- A mini flash crash nearly wiped out ten ETFs on Nasdaq OMX and NYSE Euronext on March 31st. The exchanges (quicker off the mark this time than on the May 6th flash crash) cancelled some of the trades in 10 out of 15 Focus Morningstar ETFs that had just been launched. Some of them tumbled by 98% before circuit breakers kicked in. The culprit appeared to have been a human being with fat fingers; ETF market maker Knight Capital Americas took the blame.
- Last September the CME Group plugged some new contracts into Globex to try them on for size and they mistakenly went live. They were almost instantly traded - for about six minutes. Futures brokers noticed oddly anomalous spread price activity during that period, when trading is usually slow, and CME pulled them off.
- In the oil market last year high frequency trading firm Infinium Capital Management's brand new trading program malfunctioned and racked up a million-dollar loss in about a second, The new algorithm went live four minutes just before markets closed on Feb. 3rd and fired off 2000-3000 orders per second before being shut off. It caused a spike in trading volumes by nearly eight times in less than a minute and the oil price surged $1 then slid $5 over the course of the next two days.
And as energy and other asset classes outside equities - commodities, FX, derivatives - become increasingly automated there will be more flash crashes. Increased interdependence of asset classes will lead to cross asset flash crashes – a domino effect where the crashes 'splash' across asset classes, possibly wreaking havoc for market participants and regulators. As regulators said following the flash crash: "a complex web of traders and trading strategies" links the fragmented multitude of markets here in the U.S.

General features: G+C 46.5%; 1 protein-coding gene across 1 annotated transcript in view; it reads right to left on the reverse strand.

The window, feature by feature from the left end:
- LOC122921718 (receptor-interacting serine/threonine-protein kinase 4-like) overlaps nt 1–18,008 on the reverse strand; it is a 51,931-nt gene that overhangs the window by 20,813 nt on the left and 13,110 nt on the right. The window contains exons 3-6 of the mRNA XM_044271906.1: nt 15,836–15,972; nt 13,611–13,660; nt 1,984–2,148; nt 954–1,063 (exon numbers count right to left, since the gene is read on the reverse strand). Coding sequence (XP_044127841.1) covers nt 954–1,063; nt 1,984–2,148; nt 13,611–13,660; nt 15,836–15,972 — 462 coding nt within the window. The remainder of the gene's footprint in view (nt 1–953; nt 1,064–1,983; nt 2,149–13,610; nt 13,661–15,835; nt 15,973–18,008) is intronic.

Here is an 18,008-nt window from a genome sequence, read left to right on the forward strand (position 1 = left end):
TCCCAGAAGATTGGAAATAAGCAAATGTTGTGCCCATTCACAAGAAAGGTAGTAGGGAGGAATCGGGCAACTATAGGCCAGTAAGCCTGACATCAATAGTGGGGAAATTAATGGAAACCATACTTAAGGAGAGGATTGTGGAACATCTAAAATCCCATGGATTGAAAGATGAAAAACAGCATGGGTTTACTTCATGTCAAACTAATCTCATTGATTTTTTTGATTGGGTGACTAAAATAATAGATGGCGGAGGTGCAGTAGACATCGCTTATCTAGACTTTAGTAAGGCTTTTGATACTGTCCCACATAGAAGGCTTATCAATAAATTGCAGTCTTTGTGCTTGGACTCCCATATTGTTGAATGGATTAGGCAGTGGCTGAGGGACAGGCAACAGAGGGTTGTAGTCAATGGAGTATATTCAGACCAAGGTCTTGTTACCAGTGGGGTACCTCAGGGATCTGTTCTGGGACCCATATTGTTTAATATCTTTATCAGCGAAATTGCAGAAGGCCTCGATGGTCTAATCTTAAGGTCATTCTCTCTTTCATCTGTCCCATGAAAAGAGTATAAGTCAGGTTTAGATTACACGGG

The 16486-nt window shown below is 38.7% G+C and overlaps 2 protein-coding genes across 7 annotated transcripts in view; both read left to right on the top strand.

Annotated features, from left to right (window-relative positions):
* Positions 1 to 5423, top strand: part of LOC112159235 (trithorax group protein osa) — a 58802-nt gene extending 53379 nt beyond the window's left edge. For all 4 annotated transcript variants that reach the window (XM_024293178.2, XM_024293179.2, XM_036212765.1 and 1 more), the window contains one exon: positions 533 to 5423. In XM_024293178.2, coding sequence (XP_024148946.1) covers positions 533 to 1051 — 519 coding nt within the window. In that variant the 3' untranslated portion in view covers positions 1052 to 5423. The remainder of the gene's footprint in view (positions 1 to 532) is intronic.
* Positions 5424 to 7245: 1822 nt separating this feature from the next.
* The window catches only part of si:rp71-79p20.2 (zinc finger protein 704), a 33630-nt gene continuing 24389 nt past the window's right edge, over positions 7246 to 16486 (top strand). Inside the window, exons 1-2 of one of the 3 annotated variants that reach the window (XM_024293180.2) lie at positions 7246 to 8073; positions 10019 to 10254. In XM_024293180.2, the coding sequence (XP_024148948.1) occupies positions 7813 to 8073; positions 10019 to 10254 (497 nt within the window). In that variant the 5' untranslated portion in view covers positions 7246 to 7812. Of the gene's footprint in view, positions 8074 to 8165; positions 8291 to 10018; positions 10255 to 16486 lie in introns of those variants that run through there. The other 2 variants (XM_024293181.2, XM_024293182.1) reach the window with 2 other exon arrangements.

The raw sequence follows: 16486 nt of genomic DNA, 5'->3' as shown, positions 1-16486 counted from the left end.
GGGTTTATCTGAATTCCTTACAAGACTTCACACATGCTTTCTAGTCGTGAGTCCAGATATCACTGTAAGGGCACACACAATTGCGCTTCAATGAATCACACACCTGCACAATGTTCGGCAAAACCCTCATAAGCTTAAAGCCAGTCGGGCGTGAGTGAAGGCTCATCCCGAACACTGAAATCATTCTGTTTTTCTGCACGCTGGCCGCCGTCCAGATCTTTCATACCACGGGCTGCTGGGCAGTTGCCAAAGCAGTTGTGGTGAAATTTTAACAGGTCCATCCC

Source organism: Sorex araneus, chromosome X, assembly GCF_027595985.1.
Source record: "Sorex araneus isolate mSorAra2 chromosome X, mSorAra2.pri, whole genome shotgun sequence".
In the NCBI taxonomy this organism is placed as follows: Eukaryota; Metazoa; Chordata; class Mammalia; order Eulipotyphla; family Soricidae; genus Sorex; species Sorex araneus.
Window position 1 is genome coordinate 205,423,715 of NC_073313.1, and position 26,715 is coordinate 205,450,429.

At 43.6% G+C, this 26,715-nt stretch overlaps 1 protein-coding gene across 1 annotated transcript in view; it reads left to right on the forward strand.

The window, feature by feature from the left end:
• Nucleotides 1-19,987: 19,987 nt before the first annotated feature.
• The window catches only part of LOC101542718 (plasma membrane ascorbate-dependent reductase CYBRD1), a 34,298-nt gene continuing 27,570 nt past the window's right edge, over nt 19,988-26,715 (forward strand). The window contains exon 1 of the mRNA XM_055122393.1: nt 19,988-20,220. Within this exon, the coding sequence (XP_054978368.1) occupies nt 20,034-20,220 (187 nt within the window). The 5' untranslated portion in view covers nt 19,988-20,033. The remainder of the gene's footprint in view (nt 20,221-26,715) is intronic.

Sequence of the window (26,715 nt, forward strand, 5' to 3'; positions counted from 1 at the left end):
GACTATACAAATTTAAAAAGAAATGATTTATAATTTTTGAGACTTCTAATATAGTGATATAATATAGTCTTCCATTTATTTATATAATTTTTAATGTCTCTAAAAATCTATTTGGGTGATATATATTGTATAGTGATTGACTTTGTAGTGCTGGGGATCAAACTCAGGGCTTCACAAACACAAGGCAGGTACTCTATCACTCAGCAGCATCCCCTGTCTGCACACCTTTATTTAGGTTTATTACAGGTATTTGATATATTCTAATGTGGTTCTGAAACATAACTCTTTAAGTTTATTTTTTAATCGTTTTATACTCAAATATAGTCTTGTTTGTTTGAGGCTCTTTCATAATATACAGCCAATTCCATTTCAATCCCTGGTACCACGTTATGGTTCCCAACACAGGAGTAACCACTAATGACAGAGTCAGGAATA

Band-aids have been applied by the SEC; circuit breakers that prevent further trading when a stock moves more than 10% during a five-minute period. Market makers have been strong-armed to ensure they don't disappear when the market wobbles. The joint CFTC-SEC Advisory Committee on Emerging Regulatory Issues has made 14 recommendations on the May 6 Flash Crash including: implementing a limit-up/limit-down system, more extensive market access rules, studying the impact of maker-taker pricing and cancellation rates, and looking at a more cost-efficient audit trail.